The inventors cite heightened reliability as the main advantage of their method. Conventional polygraphy, they say, suffers from a lack of specificity in differentiating guilt from fear or anxiety, and that can contribute to an unacceptably high level of false positives. … Read more
We really don't know what to make of this gadget, for a variety of reasons. First there's the odd combination of features--memory card reader, flash drive, USB charger, and a UV counterfeit money detector, of all things. Then there's the $9.99 price, which can barely buy a keychain these days. But weirdest of all is the design: a ladybug.
One can't help but wonder what goes through the mind of an engineer who comes up with something like this. Actually, it's probably just as well that this twisted thought process isn't applied to … Read more
If you're one of those Wi-Fi moochers who's always looking for a discreet way to score a free connection, this gadget may be a perfect solution. Rather than having to boorishly whip out a obvious detector, you can pretend to be checking the time while surreptitiously looking for the nearest hot spot on a "Wi-Fi Detecting Watch."
This handy gadget promises to detect signals within a radius of more than 100 yards--an American-style football field--while featuring a full complement of wristwatch features such as a chronograph, alarm, calendar, and water resistance up to 328 feet. The … Read more
This idea is so obvious, no one thought of it until now. Uniden is launching a line of interoperable GPS devices and radar detectors. Uniden's Trax line of GPS devices offer standard functionality, such as route guidance, text-to-speech, and either a 3.5- or 4.3-inch screen. The Trax line uses NavTeq maps, and has what Uniden says is the fastest satellite acquisition among its competitors. Uniden's line of radar detectors is the LRD series, which detects X, K, KA, VG2, Laser, Ultralyte Laser L2, and Pro Laser 3 guns. Apparently, you will be able to plug the … Read more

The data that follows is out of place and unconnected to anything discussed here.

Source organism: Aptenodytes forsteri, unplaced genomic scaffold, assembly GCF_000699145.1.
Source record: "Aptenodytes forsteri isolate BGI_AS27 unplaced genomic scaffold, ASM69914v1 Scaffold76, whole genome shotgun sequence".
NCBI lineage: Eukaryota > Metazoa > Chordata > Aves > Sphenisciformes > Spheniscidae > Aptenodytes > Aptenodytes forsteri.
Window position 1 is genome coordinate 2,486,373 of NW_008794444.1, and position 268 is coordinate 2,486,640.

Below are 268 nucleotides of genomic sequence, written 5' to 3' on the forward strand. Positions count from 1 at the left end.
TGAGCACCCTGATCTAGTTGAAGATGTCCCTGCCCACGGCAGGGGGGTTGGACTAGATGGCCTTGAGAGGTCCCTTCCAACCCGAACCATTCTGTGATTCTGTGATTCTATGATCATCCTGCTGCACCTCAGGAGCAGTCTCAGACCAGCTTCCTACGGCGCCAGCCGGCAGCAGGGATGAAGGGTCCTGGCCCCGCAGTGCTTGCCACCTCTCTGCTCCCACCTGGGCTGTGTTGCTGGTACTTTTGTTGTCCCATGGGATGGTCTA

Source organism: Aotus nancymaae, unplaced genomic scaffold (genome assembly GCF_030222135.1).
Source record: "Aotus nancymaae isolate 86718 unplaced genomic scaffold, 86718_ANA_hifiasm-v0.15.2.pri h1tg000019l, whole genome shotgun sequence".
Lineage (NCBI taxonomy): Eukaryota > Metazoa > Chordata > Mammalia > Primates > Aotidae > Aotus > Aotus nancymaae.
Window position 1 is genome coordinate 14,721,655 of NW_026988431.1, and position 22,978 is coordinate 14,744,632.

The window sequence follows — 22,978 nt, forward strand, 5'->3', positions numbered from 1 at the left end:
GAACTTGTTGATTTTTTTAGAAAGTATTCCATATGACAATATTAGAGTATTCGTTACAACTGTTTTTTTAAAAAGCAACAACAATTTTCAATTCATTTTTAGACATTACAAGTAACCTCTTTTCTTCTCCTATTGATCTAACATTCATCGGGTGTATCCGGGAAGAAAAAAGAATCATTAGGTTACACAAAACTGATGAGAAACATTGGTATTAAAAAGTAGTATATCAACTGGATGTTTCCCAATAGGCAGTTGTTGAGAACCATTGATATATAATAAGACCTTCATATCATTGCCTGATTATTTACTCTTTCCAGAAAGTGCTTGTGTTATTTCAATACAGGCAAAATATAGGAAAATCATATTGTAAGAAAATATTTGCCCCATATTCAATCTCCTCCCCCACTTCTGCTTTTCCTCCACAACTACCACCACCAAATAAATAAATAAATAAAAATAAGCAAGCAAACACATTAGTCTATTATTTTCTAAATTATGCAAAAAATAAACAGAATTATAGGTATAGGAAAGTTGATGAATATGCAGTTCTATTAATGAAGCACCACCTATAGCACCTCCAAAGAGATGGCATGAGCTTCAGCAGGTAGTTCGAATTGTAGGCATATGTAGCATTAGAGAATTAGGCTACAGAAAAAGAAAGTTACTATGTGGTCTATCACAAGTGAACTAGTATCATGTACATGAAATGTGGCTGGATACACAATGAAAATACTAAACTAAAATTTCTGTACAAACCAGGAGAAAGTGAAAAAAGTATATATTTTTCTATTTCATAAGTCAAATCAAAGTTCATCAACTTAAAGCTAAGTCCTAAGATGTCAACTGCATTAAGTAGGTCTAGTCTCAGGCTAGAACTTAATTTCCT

Given the fascination that gadget makers have always had with the pen, something like this Wi-Fi detector was probably inevitable. After all, we've certainly seen stranger combo writing instruments, including everything from cameras and DVRs to SD card readers and, our personal favorite, aromatherapy.
The latest is a natural progression from the "Auto Detective Pen," which warns when you're in the vicinity of a wireless signal that could be used to operate a spy cam or other surveillance equipment. (Chinavasion makes both devices, but at least the hot-spot-finding version isn't based solely on paranoia.)
Using … Read more
The Transportation Security Administration has purchased a dozen cameras that use millimeter wave technology and sophisticated algorithms to screen crowds of rapidly moving travelers for weapons from up to 20 meters away.
The SPO threat detection system made by QinetiQ measures waves "naturally emitted by the human body," exposing "cold" objects such as metal, plastic, or ceramics concealed under clothing. A red light on the system's display alerts the operator if you're packing, so there's no need to rely on interpreting images on a screen. It also means no one is ogling your … Read more